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Displaying posts with tag: insert performance (reset)
MariaDB world record price per row 0.0000005$ on a single DELL R710

Don't look at an industry benchmark here, it's a real client story.

200 Billion records in a month and it should be transactional but not durable.

For regular workload we use LOAD DATA INFILE into partitioned InnoDB, but here we have estimated 15TB of RAID storage. This is a lot of disks and it can't no more stay inside a single server internal storage.

MariaDB 5.5 come with TokuDB storage engine for compression, but is it possible in the time frame impose by the workload?

We start benchmarking 380G of raw input data files,  6 Billion rows.

First let's check the compression with the dataset.

Great job my TokuDB 1/5, without tuning a single parameter other than durability! …

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InnoDB scalability issues due to tables without primary keys

Each day there is probably work done to improve performance of the InnoDB storage engine and remove bottlenecks and scalability issues. Hence there was another one I wanted to highlight:

Scalability issues due to tables without primary keys

This scalability issue is caused by the usage of tables without primary keys. This issue typically shows itself as contention on the InnoDB dict_sys mutex. Now the dict_sys mutex controls access to the data dictionary. This mutex is used at various places. I will only mention a few of them:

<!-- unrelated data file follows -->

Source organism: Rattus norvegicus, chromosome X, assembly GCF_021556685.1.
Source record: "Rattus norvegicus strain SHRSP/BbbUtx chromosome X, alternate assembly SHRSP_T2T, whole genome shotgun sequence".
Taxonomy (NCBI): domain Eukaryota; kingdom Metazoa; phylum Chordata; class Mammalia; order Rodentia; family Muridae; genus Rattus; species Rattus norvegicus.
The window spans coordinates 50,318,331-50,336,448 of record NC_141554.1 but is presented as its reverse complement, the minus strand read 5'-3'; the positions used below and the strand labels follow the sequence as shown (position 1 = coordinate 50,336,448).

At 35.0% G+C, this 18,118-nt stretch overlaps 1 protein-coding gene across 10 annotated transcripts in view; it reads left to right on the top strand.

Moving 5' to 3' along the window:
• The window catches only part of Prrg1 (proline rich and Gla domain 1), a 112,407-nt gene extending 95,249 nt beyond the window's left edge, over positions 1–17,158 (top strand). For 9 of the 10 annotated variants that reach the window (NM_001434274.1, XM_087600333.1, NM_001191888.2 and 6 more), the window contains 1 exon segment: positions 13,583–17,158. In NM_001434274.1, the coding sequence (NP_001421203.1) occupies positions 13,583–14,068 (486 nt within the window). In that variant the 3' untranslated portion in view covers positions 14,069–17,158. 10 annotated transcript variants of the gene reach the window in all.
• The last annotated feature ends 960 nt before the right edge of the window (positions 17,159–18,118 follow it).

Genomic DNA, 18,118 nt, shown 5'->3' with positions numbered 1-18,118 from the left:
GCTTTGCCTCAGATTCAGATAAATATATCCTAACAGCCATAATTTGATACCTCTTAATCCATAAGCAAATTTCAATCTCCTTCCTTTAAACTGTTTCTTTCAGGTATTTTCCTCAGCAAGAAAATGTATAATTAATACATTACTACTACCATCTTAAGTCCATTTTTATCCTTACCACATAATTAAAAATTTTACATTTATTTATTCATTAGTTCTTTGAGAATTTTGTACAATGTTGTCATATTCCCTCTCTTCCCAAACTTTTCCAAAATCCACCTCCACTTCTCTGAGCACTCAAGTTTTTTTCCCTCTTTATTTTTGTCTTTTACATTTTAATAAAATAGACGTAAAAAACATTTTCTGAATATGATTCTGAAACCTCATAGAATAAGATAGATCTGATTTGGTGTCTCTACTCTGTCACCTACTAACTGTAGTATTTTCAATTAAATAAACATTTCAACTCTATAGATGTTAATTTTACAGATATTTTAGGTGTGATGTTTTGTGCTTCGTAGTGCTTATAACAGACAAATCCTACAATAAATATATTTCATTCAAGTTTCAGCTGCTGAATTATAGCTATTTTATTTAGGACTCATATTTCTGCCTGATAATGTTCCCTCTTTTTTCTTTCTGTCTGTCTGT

• During operations such as opening and closing table handles, or
  • When accessing I_S tables, or
  • During undo of a freshly inserted row, or
  • During other data dictionary modification operations such as CREATE TABLE, or
  • Within the “Persistent Stats” subsystem, among other things.

Of course this list is not exhaustive but should …

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Benchmarking single-row insert performance on Amazon EC2

I have been working for a customer benchmarking insert performance on Amazon EC2, and I have some interesting results that I wanted to share. I used a nice and effective tool iiBench which has been developed by Tokutek. Though the “1 billion row insert challenge” for which this tool was originally built is long over, but still the tool serves well for benchmark purposes.

OK, let’s start off with the configuration details.


First of all let me describe the EC2 instance type that I used.

EC2 Configuration

I chose m2.4xlarge instance as that’s the instance type with highest memory available, and memory is what really really matters.

High-Memory Quadruple Extra Large Instance
68.4 GB of memory
26 EC2 Compute Units (8 virtual cores with 3.25 EC2 Compute …
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Showing entries 1 to 3